February 24, 2014
At last! A Discussing Interesting Contemporary Korean Slang episode that wasn’t pre-filmed several months ago! We are back in real(ish) time to bring you some up-to-date(ish) slang for your brain hole. Lets get learned, y’all! Also, doesn’t Soo Zee’s violet hair look awesome?
We start off this week with the slangiest slang of all, a way to say “talking behind someone’s back.” If you have seen some of our videos, you might have noticed that we Koreans like to abbreviate words. IT IS OUR THING. Yup, you guessed it, “뒤땅까다” is an abbreviation. It’s the short version of saying “뒷담화를 하다.”
“뒷담” means backyard, the private place where one can do things without getting noticed. Although most people now don’t have backyards and live in cold, concrete apartments, I wanted you guys to know where the phrase comes from.
End of boring history, start of various ways to say backbiting someone:
2) 뒷담화를 하다
3) 호박씨를 까다
4) 뒤에서 남을 씹다
5) 뒤에서 남의 욕을 하다
I’m so sorry. I know no one enjoys spending several minutes discussing and looking at visual aids explaining what a FUPA is, but we had to do it. For Soo Zee. To make sure she never uses the phrase “Let’s hit the FUPA” ever again. Now we all know the truth: hitting, tapping, or ever encountering anyone’s Fat Upper Pubic Area is something to avoid. Actively.
As we explained in the video, the upper pubic area is the area between your junk and your bellybutton, and in some obese people, it develops it’s own stage presence. This is called a FUPA. It commands your attention, demanding equal eye contact with the face. Soo Zee pointed out the unnatural phenomenon of the FUPA is still rare in South Korea. For those of you living in FUPA-infested parts of the world, I extend my deepest condolences and pray a vaccine will soon be developed.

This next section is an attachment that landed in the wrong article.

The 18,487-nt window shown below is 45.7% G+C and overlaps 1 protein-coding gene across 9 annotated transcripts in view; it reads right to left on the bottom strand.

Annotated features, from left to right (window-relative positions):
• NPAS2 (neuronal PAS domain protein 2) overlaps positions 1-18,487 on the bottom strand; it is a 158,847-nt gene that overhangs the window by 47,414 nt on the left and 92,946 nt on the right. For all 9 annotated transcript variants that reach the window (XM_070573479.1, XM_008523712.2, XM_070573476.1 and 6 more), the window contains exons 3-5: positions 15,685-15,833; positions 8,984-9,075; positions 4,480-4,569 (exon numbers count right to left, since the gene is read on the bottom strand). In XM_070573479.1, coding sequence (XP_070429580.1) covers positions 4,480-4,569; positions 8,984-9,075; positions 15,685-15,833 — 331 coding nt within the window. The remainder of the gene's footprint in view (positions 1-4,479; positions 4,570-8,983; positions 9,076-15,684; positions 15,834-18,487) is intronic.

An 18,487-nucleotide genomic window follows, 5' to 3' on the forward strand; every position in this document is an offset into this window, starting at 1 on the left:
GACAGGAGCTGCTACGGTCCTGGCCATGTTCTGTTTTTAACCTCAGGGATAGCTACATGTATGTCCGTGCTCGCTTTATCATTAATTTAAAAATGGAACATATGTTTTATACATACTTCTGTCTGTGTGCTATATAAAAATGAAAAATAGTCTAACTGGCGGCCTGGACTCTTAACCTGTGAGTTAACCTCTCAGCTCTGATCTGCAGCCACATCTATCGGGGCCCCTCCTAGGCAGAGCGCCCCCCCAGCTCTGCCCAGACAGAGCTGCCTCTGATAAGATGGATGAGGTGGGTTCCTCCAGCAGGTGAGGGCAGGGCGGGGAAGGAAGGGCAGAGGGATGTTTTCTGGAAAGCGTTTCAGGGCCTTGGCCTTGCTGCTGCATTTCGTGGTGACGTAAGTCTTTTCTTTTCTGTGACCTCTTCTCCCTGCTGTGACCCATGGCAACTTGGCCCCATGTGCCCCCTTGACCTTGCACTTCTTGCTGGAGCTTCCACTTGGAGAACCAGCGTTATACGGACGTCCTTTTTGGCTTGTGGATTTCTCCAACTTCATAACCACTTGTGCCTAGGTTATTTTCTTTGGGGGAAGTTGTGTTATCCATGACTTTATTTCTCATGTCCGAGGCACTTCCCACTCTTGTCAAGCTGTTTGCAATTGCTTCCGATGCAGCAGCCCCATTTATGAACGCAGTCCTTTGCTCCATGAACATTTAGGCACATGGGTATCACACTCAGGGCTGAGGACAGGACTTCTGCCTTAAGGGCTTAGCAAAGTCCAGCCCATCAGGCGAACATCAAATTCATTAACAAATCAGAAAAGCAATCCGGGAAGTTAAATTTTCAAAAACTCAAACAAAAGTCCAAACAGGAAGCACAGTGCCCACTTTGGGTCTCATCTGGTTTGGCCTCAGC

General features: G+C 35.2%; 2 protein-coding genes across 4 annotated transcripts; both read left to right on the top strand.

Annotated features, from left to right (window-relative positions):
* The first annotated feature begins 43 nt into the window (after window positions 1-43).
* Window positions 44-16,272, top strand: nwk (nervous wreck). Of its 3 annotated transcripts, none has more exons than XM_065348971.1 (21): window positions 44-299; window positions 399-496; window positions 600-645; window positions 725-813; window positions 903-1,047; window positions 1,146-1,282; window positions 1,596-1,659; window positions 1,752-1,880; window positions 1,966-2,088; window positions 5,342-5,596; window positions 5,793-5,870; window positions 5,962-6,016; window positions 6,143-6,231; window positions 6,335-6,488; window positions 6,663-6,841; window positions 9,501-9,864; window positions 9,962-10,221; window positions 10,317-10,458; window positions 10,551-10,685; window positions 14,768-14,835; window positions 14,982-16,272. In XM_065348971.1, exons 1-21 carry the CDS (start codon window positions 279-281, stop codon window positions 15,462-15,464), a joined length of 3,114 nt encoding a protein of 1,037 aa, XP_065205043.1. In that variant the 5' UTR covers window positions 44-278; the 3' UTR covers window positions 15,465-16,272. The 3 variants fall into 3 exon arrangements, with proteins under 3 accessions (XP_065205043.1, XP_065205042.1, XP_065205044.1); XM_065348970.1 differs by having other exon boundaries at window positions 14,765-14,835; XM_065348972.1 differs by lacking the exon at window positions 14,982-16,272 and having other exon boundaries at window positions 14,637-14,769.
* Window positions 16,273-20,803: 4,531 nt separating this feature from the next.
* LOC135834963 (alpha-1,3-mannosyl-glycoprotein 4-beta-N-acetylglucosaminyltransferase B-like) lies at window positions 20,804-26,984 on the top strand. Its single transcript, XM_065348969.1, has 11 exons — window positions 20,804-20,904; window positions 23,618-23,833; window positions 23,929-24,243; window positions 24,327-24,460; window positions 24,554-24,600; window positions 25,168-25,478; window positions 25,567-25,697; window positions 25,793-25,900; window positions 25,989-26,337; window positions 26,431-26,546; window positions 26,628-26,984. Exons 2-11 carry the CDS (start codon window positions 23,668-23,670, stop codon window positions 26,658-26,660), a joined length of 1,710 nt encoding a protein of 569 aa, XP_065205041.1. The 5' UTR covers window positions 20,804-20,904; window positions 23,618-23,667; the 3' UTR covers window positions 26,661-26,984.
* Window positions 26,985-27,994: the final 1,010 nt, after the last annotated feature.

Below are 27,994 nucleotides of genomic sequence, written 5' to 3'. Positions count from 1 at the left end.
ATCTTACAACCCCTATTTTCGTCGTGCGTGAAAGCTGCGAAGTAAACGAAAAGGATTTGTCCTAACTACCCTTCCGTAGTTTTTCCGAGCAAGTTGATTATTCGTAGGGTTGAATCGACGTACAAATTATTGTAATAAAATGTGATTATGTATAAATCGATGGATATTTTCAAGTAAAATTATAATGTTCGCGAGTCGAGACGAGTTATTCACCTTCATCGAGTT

In truth, FUPA is not something you’ll use in conversation regularly (or ever, assuming you want to keep your friends), but if you wanted to refer to someone’s FUPA, you would use the possessive. For example, “that lady has a FUPA and I’m afraid,” or, “I would never date anyone with a FUPA.” Admitting someone you know has a FUPA is a prime way to 뒤땅까다.
Bonus round! 개드립
드립 comes from “애드립” which is the Korean way to pronounce “ad-lib.” When someone nails improvisation on TV shows at an unexpected time, you can truly tell the entertainer has a great sense of humour. But, not every ad-lib is witty. Sometimes it’s out of context, which makes people feel awkward, and in your head you keep thinking, “How the heck am I suppose to react to this unnecessary information…” This is an appropriate situation to use “드립 치다.” People use the prefix “개” for “드립” to add negative feel to it.
You could use “드립 치다” in these situations too:
1) When friends try to make something up to fool you
2) When a politician makes an utterly absurd statement
3) When people say ridiculous things in Internet comment sections
That’s it for this week’s slang. We’d like you to take a moment to consider helping eradicate FUPAs from the known world. You can make a difference by subscribing to our videos. Think of the children. Click the “Subscribe” button below to help ensure a FUPA-free future for all. Together, we can make tomorrow brighter.
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